Nothing would have derailed me from writing a review of Prime Video’s Lord of the Rings: The Rings of Power, except maybe a hole in my garage roof. Sadly that was the case for me this week, which is why my review was a bit delayed. However, no amount of home angst can keep me away from the works of J.R.R. Tolkien for long. J.D. Payne and Patrick McKay’s series was calling me as if I were Gollum …. “My Precious!” What’s most intriguing about Prime Video’s epic gamble is that so much is at stake with this series. If Lord of the Rings: The Rings of Power is trashed by the critics, it could have long-lasting impacts on the studio because of this series’s price tag. Luckily we don’t have to face that as this bold, gorgeous, and epic expansion of Tolkien was wildly entertaining for all.
A word to the wise: anyone going into this series expecting Peter Jackson’s Lord of the Rings will be sadly mistaken. This is a different approach, with some new characters created in the universe by Tolkien. During the first two episodes, the show attempts to inject so much exposition that it gets to be too much, but the cinematography and action sequences provide a nice change of pace.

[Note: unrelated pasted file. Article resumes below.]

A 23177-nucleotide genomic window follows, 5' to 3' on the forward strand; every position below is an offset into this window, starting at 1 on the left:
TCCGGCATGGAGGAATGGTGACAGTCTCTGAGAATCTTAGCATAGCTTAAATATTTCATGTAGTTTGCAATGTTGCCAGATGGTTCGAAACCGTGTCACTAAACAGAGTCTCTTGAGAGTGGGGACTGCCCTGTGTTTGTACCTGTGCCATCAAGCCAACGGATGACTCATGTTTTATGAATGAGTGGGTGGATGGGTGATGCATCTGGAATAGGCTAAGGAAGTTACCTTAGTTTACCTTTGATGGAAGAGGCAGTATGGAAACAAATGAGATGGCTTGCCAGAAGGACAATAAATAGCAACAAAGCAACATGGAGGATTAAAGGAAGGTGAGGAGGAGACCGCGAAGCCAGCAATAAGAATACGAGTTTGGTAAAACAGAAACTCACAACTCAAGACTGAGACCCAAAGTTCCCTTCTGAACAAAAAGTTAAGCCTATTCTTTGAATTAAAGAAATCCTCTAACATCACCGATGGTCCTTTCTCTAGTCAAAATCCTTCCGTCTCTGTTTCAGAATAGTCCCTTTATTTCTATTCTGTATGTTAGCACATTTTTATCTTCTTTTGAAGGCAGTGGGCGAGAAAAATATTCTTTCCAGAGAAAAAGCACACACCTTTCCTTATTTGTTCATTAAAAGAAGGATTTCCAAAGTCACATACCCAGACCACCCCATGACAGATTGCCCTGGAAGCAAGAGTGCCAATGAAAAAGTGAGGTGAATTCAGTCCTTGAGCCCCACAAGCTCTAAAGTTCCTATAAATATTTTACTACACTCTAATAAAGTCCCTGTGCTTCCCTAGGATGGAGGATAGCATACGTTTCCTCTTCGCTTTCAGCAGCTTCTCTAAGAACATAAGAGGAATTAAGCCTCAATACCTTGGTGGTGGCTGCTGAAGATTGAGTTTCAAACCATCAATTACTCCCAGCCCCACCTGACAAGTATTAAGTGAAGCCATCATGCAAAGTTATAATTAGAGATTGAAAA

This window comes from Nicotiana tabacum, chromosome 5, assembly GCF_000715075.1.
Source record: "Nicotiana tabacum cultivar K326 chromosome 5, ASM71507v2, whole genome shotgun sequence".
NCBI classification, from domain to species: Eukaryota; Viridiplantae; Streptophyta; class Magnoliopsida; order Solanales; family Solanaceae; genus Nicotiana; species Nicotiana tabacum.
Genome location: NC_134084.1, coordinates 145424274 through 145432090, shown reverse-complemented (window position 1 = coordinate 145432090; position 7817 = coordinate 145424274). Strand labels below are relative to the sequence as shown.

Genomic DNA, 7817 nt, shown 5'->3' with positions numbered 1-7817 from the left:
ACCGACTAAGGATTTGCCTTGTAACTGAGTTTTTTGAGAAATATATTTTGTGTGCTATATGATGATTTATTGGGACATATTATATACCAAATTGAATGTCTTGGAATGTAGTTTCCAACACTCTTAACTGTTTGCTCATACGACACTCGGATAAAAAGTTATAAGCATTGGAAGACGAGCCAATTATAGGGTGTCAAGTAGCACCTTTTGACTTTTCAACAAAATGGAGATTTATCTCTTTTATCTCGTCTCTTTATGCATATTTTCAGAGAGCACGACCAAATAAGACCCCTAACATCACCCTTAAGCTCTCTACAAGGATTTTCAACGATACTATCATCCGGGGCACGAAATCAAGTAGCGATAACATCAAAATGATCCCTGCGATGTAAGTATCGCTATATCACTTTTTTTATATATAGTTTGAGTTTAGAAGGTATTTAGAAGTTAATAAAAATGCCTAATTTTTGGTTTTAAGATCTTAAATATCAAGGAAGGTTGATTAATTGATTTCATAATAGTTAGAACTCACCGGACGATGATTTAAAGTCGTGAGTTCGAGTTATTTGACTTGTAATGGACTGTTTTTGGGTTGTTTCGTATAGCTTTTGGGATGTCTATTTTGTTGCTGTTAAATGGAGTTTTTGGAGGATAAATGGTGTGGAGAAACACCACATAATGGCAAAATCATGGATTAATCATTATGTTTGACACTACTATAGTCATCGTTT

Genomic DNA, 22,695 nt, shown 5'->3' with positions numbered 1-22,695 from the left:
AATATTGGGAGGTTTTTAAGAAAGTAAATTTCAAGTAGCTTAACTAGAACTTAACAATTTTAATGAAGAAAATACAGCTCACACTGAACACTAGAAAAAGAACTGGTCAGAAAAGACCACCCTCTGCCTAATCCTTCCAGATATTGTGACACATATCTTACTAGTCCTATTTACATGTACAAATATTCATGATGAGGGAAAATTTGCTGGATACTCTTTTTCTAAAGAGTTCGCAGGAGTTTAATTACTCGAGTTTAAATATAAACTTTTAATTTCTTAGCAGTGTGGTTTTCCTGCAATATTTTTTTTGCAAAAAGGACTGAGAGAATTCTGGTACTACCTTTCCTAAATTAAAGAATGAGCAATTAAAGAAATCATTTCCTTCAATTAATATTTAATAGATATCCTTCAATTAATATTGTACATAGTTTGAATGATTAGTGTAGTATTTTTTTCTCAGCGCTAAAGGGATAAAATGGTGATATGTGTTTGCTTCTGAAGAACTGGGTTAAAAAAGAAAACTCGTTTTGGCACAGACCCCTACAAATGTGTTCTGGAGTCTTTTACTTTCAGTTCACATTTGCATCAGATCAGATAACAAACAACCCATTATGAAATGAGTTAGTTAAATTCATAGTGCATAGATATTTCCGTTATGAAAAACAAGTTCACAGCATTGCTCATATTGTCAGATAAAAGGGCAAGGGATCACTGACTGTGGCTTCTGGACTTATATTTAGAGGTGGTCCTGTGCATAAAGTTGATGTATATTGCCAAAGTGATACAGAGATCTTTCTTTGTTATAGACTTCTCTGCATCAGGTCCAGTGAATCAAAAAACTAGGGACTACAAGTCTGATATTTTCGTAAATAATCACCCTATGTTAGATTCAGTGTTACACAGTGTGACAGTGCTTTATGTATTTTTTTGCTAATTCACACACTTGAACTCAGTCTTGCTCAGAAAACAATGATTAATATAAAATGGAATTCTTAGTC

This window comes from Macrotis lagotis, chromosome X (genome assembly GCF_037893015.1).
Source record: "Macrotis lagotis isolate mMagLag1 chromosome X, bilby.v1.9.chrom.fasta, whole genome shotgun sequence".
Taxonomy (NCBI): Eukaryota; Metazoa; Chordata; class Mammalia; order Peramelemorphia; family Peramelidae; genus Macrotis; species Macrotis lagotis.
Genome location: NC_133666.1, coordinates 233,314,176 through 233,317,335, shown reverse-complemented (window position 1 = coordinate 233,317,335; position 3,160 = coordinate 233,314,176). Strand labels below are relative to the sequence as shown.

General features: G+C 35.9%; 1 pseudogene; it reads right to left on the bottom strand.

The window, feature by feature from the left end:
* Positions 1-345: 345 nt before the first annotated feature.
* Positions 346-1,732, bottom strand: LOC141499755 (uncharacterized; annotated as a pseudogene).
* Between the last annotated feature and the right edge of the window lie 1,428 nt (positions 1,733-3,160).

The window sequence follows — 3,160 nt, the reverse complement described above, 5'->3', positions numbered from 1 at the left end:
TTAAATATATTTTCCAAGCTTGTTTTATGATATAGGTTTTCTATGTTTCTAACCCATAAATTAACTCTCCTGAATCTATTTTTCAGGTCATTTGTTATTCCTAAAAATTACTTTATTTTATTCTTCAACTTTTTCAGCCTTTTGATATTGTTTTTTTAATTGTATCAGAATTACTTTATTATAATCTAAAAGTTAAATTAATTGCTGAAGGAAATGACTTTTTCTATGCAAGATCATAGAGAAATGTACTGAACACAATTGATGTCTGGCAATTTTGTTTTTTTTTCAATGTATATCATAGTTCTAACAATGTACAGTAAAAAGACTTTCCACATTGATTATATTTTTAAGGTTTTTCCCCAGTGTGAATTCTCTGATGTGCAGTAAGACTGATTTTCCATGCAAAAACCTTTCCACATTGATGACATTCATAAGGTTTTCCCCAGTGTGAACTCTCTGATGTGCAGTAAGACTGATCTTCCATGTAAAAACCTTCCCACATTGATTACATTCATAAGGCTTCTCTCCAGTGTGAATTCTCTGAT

While the first episode is exposition, for the most part, the second episode sets up some rather appealing character dynamics. The dwarf husband and wife of Prince Durin IV (Owain Arthur) and Disa (Sophia Nomvete) will quickly become a fan favorite. We are left with a bit of a mystery in episode 2 as it pertains to the history of elven lord Elrond (Robert Aramayo) and the good prince. We are also introduced to the Harfoots in the 2nd episode (think Hobbits). Markella Kavenagh plays Nori, and Megan Richards plays Poppy. The best way to describe these two is to think Frodo/Sam. They stumbled upon a stranger who fell from the sky (played by Daniel Weyman), which opens up a huge mystery as to why he came to Middle Earth.
The breakout star so far has to be Morfydd Clark‘s Galadriel. Clark, through two episodes, has given an incredible performance which is only amplified by this terrific ensemble. As mentioned earlier, costuming, set design, and cinematography aid in creating this epic feel to the series. Bear McCreary’s score is the thread that ties this series together. The perfect blend of bold and sublime.
Overall, while it is hard to render a clear verdict after seeing just two of the eight episodes in the series, what we can say is Lord of the Rings: The Rings of Power surprised me. This series had unrealistic expectations, and it has met them so far, which was shocking. Whether this continues remains to be seen, but I’m hooked, and that’s always a good sign.